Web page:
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Resuscitation interventions in a tertiary level pediatric emergency department: implications for maintenance of skills

  • F. Jonathan Guilfoyle (a1), Ruth Milner (a2) and Niranjan Kissoon (a3)

Abstract

Objective:

To describe the frequency and proportion of successful resuscitation interventions in a pediatric emergency department (PED).

Methods and Material:

This was a retrospective chart review of children at the BC Children's Hospital (BCCH) PED who were admitted to the BCCH pediatric intensive care unit (PICU) in 2004 and 2005. Demographic data, diagnosis, and resuscitation interventions in the PED and within the first 24 hours of PICU admission were recorded. The training of the operator and the number of attempts needed were also recorded.

Results:

There were 75,133 PED visits; 304 of 329 (92.4%) who met inclusion criteria were reviewed. Diagnoses included respiratory distress (n = 115, 35%), trauma (n = 50, 15%), sepsis (n = 36, 11%), seizures (n = 37, 11%), and cardiac disease (n = 22, 7%). Ninety-nine patients required intubation. Intubations in the PED were performed by residents (20%), pediatric emergency medicine (PEM) fellows (15%), PEM attending staff (29%), and PICU fellows (12%); 81% of these were successful on the first attempt. In the PED, seven central lines were placed, seven intraosseous needles were inserted, 15 patients required inotropes, and 9 patients required chest compressions.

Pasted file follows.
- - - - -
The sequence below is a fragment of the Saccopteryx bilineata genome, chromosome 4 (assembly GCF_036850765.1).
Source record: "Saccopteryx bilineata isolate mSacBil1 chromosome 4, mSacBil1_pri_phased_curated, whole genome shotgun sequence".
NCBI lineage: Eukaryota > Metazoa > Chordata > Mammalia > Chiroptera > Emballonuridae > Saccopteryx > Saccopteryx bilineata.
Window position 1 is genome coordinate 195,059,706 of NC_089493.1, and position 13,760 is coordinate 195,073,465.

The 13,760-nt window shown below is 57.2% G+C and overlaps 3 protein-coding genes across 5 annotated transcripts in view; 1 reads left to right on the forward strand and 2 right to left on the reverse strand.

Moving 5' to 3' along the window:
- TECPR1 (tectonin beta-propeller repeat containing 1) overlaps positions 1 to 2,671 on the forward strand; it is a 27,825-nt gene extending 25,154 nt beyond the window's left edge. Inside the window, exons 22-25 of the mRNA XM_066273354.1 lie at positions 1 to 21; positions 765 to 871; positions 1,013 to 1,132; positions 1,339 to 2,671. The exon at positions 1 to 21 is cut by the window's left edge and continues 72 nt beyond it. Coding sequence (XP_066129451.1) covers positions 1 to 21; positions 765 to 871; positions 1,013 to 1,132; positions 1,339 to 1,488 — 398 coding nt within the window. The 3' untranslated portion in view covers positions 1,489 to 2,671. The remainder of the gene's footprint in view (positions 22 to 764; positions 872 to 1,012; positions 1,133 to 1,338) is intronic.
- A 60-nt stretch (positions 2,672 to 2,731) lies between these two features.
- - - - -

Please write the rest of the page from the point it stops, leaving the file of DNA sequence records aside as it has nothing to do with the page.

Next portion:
Conclusion:

Critical illness in our emergency department is a rare event; hence, opportunities to resuscitate, secure airways, and place central venous catheters are limited. Additional training, close working relationships between the PED and the PICU teams, and resuscitation protocols for early PICU involvement may be needed.

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Copyright

Corresponding author

BC Children's Hospital, 4480 Oak Street, Room B245, Vancouver, BC V6H 3V4; nkissoon@cw.bc.ca

References

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Resuscitation interventions in a tertiary level pediatric emergency department: implications for maintenance of skills

  • F. Jonathan Guilfoyle (a1), Ruth Milner (a2) and Niranjan Kissoon (a3)

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